" Without raising taxes, I-728 lets schools reduce class sizes, expand learning opportunities, increase teacher training, invest in early childhood education, and build classrooms for K-12 and higher education."
"We can afford to invest in our schools and our future without raising taxes or taking money away from other programs. I-728 is funded by lottery proceeds, surplus state revenues and by returning a portion of state property taxes to local school districts."
"I-728 is both necessary and fiscally sound. It invests surplus revenues in education without hurting the state budget."
"I-728 does not raise taxes. I-728 maintains ample reserves and funding for other state services."
"With a $1.1 billion surplus, let's use existing resources for more competitive salaries."
Statements opposing I-728 and I-732:
"I-732 adds no state revenue – it only consumes more of existing resources."
"I-728 would remove $2 billion from the state's general fund over the next six years."
"The governor's budget office projects basic expenditure needs will exceed state revenues in the next biennium. I-728 takes a bad budget outlook and makes it much worse, requiring cuts in services or tax increases to meet basic needs."
What's left of I-601 is now being challenged by the Senate Majority Leader in court.
The Department of Information Services (DIS) put out a Request For Proposal (RFP) on July 14 to provide the state with "a web search tool that assists with strengthening the relationship between lawmakers and their constituents by maximizing transparency of the work of government."
This positive development seeks to implement the recommendations we made to the Director of DIS and the Governor's Chief of Staff at an April 23 meeting this year.
In a meeting with DIS last week to review the draft RFP, Director Gary Robinson indicated DIS hopes to re-design the state's web portal (Access Washington) and improve the search functions on state agency websites. The goal is to have this reform done by November.
"DIS is now soliciting Proposals from interested, best-in-class Search Tool vendors to update the tool which supports the Ask George search. DIS is seeking an offering that can improve the success and effectiveness of the Ask George search both on Access Washington and in the individual agency specific tailored searches. DIS is committed to providing a web search tool that assists with strengthening the relationship between lawmakers and their constituents by maximizing transparency of the work of government. The ideal solution is one that enables citizens’ access to government data in a manner that is straightforward and easy to use.
DIS will continue offering Ask George as a service offering to Washington state agencies, boards and commissions, local governments, tribal organizations and qualifying non-profits. Therefore, DIS intends to solicit qualified vendors to provide a licensed search application for a search tool that can quickly initially collect up to 3 million documents, and can easily be segmented into the agency specific tailored searches . . .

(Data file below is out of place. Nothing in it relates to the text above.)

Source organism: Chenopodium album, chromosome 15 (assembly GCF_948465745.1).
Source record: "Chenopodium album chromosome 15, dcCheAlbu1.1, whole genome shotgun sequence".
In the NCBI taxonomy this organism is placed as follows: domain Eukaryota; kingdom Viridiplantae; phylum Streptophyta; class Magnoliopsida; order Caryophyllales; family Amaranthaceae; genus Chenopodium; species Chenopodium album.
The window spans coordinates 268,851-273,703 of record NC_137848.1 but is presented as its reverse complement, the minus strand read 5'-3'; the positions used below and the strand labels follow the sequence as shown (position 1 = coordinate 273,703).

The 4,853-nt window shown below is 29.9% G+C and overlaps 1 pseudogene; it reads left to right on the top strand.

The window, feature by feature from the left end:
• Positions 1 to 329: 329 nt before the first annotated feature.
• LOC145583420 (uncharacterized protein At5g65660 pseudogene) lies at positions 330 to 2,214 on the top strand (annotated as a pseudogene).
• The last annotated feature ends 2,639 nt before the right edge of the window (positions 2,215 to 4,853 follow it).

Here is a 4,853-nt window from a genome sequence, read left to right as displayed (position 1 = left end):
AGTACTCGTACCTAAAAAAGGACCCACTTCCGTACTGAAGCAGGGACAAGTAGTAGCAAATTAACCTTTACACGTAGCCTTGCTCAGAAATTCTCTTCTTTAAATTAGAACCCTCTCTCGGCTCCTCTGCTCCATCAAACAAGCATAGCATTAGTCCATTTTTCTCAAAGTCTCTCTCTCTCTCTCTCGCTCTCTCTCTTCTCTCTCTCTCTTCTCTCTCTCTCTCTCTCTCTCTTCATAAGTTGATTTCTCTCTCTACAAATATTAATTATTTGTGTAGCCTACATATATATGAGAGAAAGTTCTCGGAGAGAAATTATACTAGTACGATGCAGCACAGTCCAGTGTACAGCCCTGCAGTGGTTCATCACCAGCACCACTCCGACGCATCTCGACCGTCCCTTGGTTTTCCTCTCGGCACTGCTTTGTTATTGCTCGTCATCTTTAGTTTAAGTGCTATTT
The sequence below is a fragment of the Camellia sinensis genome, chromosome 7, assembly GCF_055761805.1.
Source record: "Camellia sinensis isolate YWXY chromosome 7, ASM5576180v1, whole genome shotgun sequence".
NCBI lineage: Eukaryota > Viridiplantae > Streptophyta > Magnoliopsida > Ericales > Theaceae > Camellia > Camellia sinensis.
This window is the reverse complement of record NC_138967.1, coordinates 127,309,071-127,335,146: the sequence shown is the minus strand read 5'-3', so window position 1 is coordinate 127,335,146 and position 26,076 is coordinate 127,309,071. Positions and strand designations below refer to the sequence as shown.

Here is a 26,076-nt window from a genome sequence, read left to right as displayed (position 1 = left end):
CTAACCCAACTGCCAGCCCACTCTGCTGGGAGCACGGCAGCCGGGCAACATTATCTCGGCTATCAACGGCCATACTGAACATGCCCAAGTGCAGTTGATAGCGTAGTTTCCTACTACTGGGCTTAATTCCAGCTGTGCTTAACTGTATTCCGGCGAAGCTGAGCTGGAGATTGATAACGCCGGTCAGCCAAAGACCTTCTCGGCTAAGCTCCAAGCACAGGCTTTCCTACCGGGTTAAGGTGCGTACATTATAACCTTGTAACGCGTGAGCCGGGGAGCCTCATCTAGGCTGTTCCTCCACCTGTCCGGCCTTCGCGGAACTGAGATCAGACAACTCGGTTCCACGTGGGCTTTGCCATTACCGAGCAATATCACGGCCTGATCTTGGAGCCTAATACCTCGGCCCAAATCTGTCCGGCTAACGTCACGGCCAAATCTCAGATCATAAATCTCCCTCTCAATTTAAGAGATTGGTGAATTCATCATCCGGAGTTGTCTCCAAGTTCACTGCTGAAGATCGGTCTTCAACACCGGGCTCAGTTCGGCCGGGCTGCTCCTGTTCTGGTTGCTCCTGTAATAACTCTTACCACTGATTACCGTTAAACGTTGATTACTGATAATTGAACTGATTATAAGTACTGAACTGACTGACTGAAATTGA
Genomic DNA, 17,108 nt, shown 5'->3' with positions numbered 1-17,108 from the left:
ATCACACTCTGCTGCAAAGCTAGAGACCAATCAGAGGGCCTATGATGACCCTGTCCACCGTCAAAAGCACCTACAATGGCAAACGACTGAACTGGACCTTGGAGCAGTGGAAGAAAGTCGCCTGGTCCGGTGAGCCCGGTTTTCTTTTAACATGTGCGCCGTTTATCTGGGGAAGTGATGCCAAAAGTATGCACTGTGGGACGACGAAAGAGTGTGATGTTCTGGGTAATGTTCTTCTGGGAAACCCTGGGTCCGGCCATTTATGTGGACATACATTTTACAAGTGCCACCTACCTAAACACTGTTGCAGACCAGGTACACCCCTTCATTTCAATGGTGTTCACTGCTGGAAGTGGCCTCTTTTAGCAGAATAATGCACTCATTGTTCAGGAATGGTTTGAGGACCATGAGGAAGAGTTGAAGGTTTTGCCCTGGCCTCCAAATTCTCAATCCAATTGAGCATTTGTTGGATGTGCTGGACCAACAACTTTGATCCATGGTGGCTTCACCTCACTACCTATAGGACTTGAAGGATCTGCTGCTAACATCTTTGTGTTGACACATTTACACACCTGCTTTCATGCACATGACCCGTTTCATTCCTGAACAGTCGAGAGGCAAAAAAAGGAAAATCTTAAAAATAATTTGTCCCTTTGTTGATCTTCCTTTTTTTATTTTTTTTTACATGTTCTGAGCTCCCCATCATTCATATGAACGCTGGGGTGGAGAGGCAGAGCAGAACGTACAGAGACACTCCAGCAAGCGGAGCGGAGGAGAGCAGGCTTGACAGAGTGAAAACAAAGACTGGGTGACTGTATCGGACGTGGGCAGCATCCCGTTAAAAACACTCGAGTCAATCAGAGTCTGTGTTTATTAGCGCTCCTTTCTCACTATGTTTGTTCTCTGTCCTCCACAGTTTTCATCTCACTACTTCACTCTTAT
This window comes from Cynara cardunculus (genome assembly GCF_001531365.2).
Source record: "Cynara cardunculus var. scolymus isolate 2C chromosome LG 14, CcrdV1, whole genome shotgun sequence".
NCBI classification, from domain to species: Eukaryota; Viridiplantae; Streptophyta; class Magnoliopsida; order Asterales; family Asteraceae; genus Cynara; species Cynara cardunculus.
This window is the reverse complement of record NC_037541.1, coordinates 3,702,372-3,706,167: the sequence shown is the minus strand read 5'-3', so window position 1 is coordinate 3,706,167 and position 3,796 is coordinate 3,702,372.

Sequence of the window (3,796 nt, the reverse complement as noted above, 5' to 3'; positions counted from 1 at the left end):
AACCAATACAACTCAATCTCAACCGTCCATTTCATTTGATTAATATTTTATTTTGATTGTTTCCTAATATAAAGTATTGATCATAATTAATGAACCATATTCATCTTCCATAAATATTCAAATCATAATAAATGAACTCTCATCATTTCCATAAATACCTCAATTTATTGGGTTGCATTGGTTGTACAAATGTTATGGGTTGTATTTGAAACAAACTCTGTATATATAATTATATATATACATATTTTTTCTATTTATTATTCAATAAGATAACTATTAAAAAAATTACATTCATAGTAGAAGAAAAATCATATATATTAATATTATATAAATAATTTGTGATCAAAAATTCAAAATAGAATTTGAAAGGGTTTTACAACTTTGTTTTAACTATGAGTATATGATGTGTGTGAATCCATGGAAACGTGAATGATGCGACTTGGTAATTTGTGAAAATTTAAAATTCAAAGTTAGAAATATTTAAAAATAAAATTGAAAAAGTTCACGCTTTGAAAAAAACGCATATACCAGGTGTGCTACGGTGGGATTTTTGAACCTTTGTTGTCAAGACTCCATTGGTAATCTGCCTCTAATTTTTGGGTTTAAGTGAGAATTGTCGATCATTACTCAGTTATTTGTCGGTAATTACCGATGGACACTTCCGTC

DIS is seeking an updated Search tool to provide a toolset to assist in the transparency of government. Search tools can provide assistance to constituents to be able to 'search' government information on web sites. Transparency will improve citizen access to information in government. The search tool function that DIS is seeking to acquire is a tool to assist in providing transparency."
This encouraging development builds on the successful adoption of WPC’s recommendation to create a searchable budget website earlier this year (SB 6818).
Kudos to DIS for moving forward with this effort to improve government transparency!
Earlier this year we pointed out a disagreement between the Governor's budget office (OFM) and the legislative committee tasked with keeping track of state spending (LEAP) on just how much the state is spending. LEAP maintained the state is spending $33.7 billion during the 2007-09 budget. OFM said it was actually $32.5 billion - a $1.2 billion difference.
Based on an article in the Spokesman Review this morning, it looks like OFM and LEAP are in agreement now:
"Spending: The main state two-year budget has risen 31 percent in four years, according to Gregoire's budget office, from $25.6 billion to $33.65 billion."
It looks like the new area of disagreement now centers on just how bad the state's budget outlook is. The nonpartisan staff of the Senate Ways and Means Committee say the state is facing a $2.7 billion spending deficit. While OFM isn't saying what its forecast shows, the Governor believes the Senate Ways and Means Committee is "overin!
flating" its deficit forecast.
Looks like the only way to resolve this new controversy is for OFM to put its numbers on the table.
Jason Mercier is Director of the Center for Government Reform at Washington Policy Center and is based in the Tri-Cities. He serves on the boards of the Washington Coalition for Open Government and CandidateVerification, and was an advisor to the 2002 Washington State Tax Structure Committee. Jason is an ex-officio for the Tri-City Regional Chamber of Commerce. In June 2010, former Governor Gregoire appointed Jason as WPC’s representative on her Fiscal Responsibility and Reform Panel.